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Reflections on Nina Olson from Ted Afield

Posted on July 15, 2019

We welcome Ted Afield to provide his thoughts on Nina’s impact. Ted is an associate clinical professor of law and the Mark and Evelyn Trammell Professor and Director of the Philip C. Cook Low-Income Taxpayer Clinic at Georgia State Law School. Ted and his clinic have partnered with the tax clinic at Harvard on several amicus briefs. The Georgia State tax clinic has been around for a while, has developed a terrific web site that serves many taxpayers and clinicians and covers a broad geographic area in Georgia. Keith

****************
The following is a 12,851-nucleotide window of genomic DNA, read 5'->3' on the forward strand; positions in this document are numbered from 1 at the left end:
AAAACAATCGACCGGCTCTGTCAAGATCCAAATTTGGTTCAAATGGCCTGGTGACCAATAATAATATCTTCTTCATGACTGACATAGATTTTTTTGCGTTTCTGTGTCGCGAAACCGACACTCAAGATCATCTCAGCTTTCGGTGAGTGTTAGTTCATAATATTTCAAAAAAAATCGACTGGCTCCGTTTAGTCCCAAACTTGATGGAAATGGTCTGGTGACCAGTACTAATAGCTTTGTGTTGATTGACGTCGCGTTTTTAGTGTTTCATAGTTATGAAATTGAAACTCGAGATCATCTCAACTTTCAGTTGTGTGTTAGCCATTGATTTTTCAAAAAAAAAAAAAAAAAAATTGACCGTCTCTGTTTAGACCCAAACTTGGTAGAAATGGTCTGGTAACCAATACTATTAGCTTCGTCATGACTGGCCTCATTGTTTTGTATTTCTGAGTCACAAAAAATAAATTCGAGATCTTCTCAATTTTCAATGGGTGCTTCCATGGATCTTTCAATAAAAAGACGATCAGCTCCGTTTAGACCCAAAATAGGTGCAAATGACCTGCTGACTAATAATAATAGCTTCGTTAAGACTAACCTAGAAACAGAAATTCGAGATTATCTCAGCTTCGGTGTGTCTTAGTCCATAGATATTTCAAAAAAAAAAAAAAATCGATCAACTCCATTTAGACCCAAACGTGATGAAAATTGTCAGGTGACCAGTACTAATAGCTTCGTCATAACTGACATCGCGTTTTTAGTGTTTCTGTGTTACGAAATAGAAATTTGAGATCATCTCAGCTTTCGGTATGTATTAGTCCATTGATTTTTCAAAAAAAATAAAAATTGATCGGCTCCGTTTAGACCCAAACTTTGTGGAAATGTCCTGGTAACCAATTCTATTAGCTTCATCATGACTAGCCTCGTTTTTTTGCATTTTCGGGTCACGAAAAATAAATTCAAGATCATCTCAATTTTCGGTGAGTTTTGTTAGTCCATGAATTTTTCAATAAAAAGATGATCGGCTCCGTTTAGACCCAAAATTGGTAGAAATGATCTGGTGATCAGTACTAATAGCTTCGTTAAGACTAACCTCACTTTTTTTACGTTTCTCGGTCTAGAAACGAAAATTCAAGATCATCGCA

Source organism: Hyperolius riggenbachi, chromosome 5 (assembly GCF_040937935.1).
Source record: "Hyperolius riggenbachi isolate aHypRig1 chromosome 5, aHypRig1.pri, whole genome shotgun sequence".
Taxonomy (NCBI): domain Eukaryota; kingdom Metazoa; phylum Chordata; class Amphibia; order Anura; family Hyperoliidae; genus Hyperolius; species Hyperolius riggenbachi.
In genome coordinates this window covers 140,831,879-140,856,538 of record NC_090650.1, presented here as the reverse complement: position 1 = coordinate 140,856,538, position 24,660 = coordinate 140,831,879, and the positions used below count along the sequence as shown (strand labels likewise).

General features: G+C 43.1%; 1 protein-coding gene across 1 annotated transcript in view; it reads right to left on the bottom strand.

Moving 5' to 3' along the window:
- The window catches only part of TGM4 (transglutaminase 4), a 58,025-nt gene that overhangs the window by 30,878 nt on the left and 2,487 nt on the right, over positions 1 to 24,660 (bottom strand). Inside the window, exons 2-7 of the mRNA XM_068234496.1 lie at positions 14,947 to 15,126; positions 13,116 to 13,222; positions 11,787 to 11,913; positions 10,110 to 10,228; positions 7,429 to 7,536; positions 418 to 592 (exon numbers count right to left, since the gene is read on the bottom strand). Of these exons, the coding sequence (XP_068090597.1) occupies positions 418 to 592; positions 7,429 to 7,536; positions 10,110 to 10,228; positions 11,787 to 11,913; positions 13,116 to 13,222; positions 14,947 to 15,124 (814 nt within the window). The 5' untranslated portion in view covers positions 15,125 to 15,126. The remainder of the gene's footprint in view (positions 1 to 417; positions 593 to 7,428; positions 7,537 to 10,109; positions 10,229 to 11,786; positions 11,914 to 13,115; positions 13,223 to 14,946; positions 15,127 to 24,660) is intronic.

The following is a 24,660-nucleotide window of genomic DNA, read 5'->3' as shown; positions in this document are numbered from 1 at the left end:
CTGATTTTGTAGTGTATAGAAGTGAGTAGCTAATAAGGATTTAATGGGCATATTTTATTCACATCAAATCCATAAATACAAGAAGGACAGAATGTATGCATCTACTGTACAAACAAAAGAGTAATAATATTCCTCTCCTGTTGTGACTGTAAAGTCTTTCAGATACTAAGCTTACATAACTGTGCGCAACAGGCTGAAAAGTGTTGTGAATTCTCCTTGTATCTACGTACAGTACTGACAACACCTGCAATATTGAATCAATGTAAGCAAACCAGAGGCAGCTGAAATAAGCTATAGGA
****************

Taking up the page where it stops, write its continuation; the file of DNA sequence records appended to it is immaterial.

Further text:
Unlike some of the other folks who have posted wonderful reflections about Nina, I do not have as long of a personal history with her. I am still a relative newcomer in the low-income taxpayer clinic community. While I am new, my clinic, however, is not. I am fortunate to direct a clinic with a long and proud history behind it. Accordingly, not long after I started at Georgia State, I found myself wanting to celebrate our clinic’s twenty-fifth anniversary. I had gotten to know Keith, and I asked him if he could perhaps pave the way by introducing me to Nina so that I could see if I could convince her to take the time out of her schedule to fly down to Atlanta to be the speaker at our twenty-fifth anniversary event. Keith said I should just e-mail her directly. Now, I assume that Nina must get significantly more e-mails in a day than most of us do. Like Rob Nassau, I had never met Nina before, and so I thought there was a very good chance that my e-mail might get lost in the shuffle (as it very likely would have had I been on the receiving end). I couldn’t have been more wrong. Nina replied immediately and readily agreed to come down and speak at our event. I still assumed that, given how busy she was, she would likely have to give her speech and then leave relatively quickly. Nina made me 0 for 2 in my assumptions. She insisted on getting to know our clinic students (and we have a lot of them), and she took the time to speak with all of them, to share her thoughts with them about their careers, and to really listen to their experiences in the clinic and what they perceived to be the most pressing issues facing low-income taxpayers. While speakers can often time revert to chatting with faculty and distinguished guests in the audience, Nina was laser focused on wanting to communicate with our students so that she could make sure that she could influence them to always be thinking of how the tax system could be inadvertently hurting the most vulnerable among us. And, unsurprisingly, she also gave an incredibly dynamic and impassioned speech indicating that she was intimately familiar with the history of our clinic and how it fit in the larger work of the low-income taxpayer community, the Taxpayer Advocate Service, and her work as the National Taxpayer Advocate. She was able to command the attention of an audience that consisted of students, academics, IRS attorneys, and private practitioners, which is not easy to do.